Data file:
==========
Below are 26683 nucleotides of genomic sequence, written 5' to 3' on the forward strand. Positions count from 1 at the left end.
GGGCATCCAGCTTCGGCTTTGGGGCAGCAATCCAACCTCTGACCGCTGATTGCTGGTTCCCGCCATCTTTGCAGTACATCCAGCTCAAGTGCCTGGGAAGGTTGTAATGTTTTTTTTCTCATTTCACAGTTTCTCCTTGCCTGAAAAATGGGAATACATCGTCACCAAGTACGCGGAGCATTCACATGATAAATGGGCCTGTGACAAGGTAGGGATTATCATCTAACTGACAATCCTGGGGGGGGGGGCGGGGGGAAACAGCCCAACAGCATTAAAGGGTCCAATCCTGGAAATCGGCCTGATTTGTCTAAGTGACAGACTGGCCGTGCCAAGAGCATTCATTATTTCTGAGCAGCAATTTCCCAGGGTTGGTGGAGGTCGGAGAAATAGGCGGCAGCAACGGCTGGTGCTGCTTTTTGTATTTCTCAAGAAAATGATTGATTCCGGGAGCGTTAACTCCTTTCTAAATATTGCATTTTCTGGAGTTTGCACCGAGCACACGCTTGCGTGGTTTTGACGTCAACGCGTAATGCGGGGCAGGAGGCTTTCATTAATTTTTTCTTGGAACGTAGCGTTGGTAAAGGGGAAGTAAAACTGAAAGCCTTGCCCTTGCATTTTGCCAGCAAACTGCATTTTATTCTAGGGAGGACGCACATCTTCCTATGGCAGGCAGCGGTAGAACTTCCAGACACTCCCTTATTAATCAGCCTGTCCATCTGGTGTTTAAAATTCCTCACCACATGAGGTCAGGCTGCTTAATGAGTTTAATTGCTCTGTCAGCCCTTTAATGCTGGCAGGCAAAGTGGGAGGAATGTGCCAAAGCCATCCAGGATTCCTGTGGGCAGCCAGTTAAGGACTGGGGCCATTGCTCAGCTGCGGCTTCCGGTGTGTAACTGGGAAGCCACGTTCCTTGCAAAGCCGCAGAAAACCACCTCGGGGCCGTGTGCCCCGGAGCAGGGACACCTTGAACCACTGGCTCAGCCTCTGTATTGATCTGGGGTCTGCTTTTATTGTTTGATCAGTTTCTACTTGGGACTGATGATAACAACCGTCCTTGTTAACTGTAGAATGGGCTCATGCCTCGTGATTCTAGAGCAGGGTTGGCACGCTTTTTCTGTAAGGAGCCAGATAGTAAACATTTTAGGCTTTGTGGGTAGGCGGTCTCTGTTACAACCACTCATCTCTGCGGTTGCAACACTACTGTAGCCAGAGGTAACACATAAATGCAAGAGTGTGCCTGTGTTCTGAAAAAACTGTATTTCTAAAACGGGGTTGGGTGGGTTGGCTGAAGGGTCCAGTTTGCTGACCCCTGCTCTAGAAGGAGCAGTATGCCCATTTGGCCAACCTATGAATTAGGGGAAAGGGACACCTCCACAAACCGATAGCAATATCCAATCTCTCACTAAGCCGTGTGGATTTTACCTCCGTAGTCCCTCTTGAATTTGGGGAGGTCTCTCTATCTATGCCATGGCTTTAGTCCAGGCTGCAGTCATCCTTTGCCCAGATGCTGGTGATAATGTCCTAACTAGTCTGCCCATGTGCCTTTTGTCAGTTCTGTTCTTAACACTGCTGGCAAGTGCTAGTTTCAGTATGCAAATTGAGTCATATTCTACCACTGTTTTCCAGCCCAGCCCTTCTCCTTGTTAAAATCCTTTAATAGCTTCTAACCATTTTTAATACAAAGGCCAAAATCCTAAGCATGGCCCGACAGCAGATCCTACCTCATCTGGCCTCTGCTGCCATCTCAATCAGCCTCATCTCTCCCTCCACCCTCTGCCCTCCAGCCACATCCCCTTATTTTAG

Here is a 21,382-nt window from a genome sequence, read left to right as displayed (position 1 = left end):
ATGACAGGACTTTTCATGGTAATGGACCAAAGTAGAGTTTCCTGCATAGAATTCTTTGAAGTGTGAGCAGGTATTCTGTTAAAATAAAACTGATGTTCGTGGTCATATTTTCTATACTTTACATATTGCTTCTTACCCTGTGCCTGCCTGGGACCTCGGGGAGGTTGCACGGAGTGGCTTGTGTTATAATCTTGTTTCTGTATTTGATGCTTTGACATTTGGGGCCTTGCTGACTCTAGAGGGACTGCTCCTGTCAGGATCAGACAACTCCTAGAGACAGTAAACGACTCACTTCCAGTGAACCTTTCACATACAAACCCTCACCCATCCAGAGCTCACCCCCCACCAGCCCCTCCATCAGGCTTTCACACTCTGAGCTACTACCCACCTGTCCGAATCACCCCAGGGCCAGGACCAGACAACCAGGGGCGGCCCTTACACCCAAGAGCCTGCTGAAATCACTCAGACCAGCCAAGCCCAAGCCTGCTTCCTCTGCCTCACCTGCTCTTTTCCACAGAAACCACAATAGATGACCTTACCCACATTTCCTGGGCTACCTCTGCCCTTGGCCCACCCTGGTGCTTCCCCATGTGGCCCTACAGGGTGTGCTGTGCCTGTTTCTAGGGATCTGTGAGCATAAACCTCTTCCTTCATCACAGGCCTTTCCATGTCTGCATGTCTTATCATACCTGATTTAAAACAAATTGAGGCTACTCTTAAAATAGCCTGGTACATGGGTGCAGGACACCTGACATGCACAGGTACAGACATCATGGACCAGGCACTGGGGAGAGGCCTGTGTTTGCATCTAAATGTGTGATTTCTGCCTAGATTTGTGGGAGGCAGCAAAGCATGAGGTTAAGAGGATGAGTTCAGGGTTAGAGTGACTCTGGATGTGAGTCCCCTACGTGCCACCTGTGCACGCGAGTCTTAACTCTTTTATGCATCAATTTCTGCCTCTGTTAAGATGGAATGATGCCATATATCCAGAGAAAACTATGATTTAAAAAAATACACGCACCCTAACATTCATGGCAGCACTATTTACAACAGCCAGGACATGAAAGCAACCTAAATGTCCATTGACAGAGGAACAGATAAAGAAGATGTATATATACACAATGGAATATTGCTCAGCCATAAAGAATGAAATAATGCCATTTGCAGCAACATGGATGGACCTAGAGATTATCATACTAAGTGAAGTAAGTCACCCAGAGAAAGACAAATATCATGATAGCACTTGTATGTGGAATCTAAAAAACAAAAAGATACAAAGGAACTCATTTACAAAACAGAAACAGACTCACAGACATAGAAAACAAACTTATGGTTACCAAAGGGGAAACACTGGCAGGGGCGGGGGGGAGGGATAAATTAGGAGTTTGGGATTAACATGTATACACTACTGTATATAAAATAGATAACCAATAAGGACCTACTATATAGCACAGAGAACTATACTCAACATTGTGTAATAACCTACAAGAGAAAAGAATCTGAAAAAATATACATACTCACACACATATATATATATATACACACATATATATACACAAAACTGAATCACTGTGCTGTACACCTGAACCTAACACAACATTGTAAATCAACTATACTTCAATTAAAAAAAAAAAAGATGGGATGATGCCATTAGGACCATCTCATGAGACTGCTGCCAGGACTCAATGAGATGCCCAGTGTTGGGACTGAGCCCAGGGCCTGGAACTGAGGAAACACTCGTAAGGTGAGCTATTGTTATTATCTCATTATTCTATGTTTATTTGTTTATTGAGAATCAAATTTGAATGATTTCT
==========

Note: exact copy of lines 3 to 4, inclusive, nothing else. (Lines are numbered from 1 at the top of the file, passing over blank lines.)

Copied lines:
Here is a 21,382-nt window from a genome sequence, read left to right as displayed (position 1 = left end):
ATGACAGGACTTTTCATGGTAATGGACCAAAGTAGAGTTTCCTGCATAGAATTCTTTGAAGTGTGAGCAGGTATTCTGTTAAAATAAAACTGATGTTCGTGGTCATATTTTCTATACTTTACATATTGCTTCTTACCCTGTGCCTGCCTGGGACCTCGGGGAGGTTGCACGGAGTGGCTTGTGTTATAATCTTGTTTCTGTATTTGATGCTTTGACATTTGGGGCCTTGCTGACTCTAGAGGGACTGCTCCTGTCAGGATCAGACAACTCCTAGAGACAGTAAACGACTCACTTCCAGTGAACCTTTCACATACAAACCCTCACCCATCCAGAGCTCACCCCCCACCAGCCCCTCCATCAGGCTTTCACACTCTGAGCTACTACCCACCTGTCCGAATCACCCCAGGGCCAGGACCAGACAACCAGGGGCGGCCCTTACACCCAAGAGCCTGCTGAAATCACTCAGACCAGCCAAGCCCAAGCCTGCTTCCTCTGCCTCACCTGCTCTTTTCCACAGAAACCACAATAGATGACCTTACCCACATTTCCTGGGCTACCTCTGCCCTTGGCCCACCCTGGTGCTTCCCCATGTGGCCCTACAGGGTGTGCTGTGCCTGTTTCTAGGGATCTGTGAGCATAAACCTCTTCCTTCATCACAGGCCTTTCCATGTCTGCATGTCTTATCATACCTGATTTAAAACAAATTGAGGCTACTCTTAAAATAGCCTGGTACATGGGTGCAGGACACCTGACATGCACAGGTACAGACATCATGGACCAGGCACTGGGGAGAGGCCTGTGTTTGCATCTAAATGTGTGATTTCTGCCTAGATTTGTGGGAGGCAGCAAAGCATGAGGTTAAGAGGATGAGTTCAGGGTTAGAGTGACTCTGGATGTGAGTCCCCTACGTGCCACCTGTGCACGCGAGTCTTAACTCTTTTATGCATCAATTTCTGCCTCTGTTAAGATGGAATGATGCCATATATCCAGAGAAAACTATGATTTAAAAAAATACACGCACCCTAACATTCATGGCAGCACTATTTACAACAGCCAGGACATGAAAGCAACCTAAATGTCCATTGACAGAGGAACAGATAAAGAAGATGTATATATACACAATGGAATATTGCTCAGCCATAAAGAATGAAATAATGCCATTTGCAGCAACATGGATGGACCTAGAGATTATCATACTAAGTGAAGTAAGTCACCCAGAGAAAGACAAATATCATGATAGCACTTGTATGTGGAATCTAAAAAACAAAAAGATACAAAGGAACTCATTTACAAAACAGAAACAGACTCACAGACATAGAAAACAAACTTATGGTTACCAAAGGGGAAACACTGGCAGGGGCGGGGGGGAGGGATAAATTAGGAGTTTGGGATTAACATGTATACACTACTGTATATAAAATAGATAACCAATAAGGACCTACTATATAGCACAGAGAACTATACTCAACATTGTGTAATAACCTACAAGAGAAAAGAATCTGAAAAAATATACATACTCACACACATATATATATATATACACACATATATATACACAAAACTGAATCACTGTGCTGTACACCTGAACCTAACACAACATTGTAAATCAACTATACTTCAATTAAAAAAAAAAAAGATGGGATGATGCCATTAGGACCATCTCATGAGACTGCTGCCAGGACTCAATGAGATGCCCAGTGTTGGGACTGAGCCCAGGGCCTGGAACTGAGGAAACACTCGTAAGGTGAGCTATTGTTATTATCTCATTATTCTATGTTTATTTGTTTATTGAGAATCAAATTTGAATGATTTCT